Derrick Hayes gives an AUTISM Interview by asking six questions through each letter in the word AUTISM to give readers an insightful perspective from parents, experts, entrepreneurs, and other leaders in the field.
Areva Martin is an award-winning attorney, best-selling author, legal commentator, talk show host, and television producer who has positioned herself as a critical voice for social justice.
Born and raised in North St. Louis, Missouri, Areva graduated from the all-girls Catholic college Rosati-Kain and went on to attend the University of Chicago, where she graduated with honors before earning a law degree from Harvard Law School.
Soon after finishing her education, Areva relocated to California and married her long-time love Ernest Martin. Together, they founded the Los Angeles-based civil rights firm, Martin & Martin, LLP. As an attorney, Areva has been involved in a number of high-profile cases and has been identified as a “Southern California Super Lawyer”. Areva has garnered an array of awards, including L’Oreal Paris’ Women of Worth, the Los Angeles County Women of the Year Award, Ford’s Living Legend Award, the James Irvine Foundation Leadership Award, and Union Bank’s Neighborhood Hero Award.
As an advocate for social justice, children’s and women’s issues, as well as the underserved, Areva appears on various programs and talk shows.
Recognized as an advocate for autism, Areva is the author of an Amazon bestselling book, The Everyday Advocate: Standing Up for Your Child with Autism and Other Special Needs (Penguin 2010). After her son’s diagnosis with autism, Areva created Special Needs Network, Inc., California’s premier autism advocacy organization.
Having raised millions of dollars for autism and disability-related causes, Areva has played a leadership role in advocating for state and federal laws to eliminate disparities in state funding for individuals with disabilities. Areva resides in Los Angeles with her family.
A is for Awareness
When and how did you first become aware that something was different?
I first knew my son was not developing like a typical child or like his two sisters when he was around 18 months old. He was not using language; was not responding to his name, and was avoiding contact with other kids.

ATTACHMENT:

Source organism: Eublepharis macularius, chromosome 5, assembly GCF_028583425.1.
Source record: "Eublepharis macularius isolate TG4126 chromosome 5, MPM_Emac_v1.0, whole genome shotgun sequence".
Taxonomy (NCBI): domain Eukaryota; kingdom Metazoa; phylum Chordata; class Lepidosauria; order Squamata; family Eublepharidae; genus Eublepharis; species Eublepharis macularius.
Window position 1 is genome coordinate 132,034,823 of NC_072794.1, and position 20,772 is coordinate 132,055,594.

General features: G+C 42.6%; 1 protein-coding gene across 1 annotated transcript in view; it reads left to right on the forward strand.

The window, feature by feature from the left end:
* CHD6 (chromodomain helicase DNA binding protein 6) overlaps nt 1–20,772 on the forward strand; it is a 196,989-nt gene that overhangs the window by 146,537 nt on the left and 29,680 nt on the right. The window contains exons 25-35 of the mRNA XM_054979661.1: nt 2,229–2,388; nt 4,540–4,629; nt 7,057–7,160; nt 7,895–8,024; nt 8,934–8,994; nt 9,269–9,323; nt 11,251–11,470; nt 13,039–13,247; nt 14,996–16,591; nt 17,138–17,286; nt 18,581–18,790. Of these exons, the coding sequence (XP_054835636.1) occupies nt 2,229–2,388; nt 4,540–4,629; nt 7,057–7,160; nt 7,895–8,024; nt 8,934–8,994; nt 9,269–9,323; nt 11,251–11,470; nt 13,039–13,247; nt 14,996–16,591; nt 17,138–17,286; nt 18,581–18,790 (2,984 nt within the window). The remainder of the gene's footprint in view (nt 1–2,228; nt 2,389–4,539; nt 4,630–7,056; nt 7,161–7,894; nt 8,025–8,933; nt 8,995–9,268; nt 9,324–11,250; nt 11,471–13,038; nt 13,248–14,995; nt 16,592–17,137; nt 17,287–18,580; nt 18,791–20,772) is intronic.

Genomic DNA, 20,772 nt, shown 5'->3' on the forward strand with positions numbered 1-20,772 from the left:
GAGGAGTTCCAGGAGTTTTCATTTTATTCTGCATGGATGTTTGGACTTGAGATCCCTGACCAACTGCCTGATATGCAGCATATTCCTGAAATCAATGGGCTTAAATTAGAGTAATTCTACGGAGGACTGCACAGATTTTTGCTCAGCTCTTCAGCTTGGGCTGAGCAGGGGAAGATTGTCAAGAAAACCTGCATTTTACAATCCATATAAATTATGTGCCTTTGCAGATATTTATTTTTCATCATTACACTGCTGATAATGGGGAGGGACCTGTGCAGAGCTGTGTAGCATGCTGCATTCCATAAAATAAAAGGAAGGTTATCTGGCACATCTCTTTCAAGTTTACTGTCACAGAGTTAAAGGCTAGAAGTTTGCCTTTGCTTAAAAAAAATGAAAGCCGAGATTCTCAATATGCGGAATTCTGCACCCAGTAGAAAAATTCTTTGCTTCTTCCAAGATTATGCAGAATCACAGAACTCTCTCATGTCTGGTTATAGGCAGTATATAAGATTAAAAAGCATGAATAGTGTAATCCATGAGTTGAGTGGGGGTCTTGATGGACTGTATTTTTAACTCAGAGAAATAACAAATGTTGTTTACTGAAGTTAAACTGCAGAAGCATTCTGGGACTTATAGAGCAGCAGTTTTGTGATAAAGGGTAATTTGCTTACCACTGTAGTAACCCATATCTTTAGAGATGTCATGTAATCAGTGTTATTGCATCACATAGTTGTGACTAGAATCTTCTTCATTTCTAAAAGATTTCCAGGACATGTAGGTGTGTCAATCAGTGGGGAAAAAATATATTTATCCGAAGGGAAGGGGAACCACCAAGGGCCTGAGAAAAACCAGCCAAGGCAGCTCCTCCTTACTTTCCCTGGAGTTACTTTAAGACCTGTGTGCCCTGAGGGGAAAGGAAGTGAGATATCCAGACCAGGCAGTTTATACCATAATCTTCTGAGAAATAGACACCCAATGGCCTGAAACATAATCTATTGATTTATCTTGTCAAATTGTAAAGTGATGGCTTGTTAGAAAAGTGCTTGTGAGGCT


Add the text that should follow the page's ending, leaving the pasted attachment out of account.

U is for Unique
How has this experience been unique for you and your child?
It’s been unique because I had two typical kids before my son and we had to make a total adjustment to our new reality with school meetings, medical appointments, and a range of issues. I was initially depressed and extremely anxious. Overtime, I realized my son’s autism was a blessing disguised as a disability. This allowed me to move from a place of anguish to advocacy.
T is for Tools
What tools are there now that were not there in the beginning that could help other parents?
There are online resources, more state and federal funding, and more highly trained parent mentors. Collectively, these resources make it easier to get an early diagnosis and treatment. They also remove a great deal of the stigma that has hindered families from getting the help they desperately need.
Click here to find out more
I is for Inspire
As a parent, when you look at your child or children, what inspires you?
My son’s resilience inspires me. Despite being ostracized by his peers and having to undergo years of testing, Marty never complains. He is always happy and ready to help others. His smile lights up the room.
S is for Support
Are there things you struggle with or have struggled with and what types of support do you still need?
I struggled with guilt in the early years of my son’s diagnosis. I often wondered if I had done something to cause his disability or if I could have done something to alter his condition. I love my son dearly and have no regrets about his journey, but I sometimes think about what my son’s life would have been like if he wasn’t on the autism spectrum.
M is for Manage
What keys to success can you leave with parents so they can better manage their day to day efforts?
Get help. This is not a journey that parents should undertake on their own. There is no glory in going it alone. Parents should seek help from family members, friends, and other parents to help with tasks from housework to medical appointments.
This article was featured in Issue 112 – Understanding Diagnosis & Disorders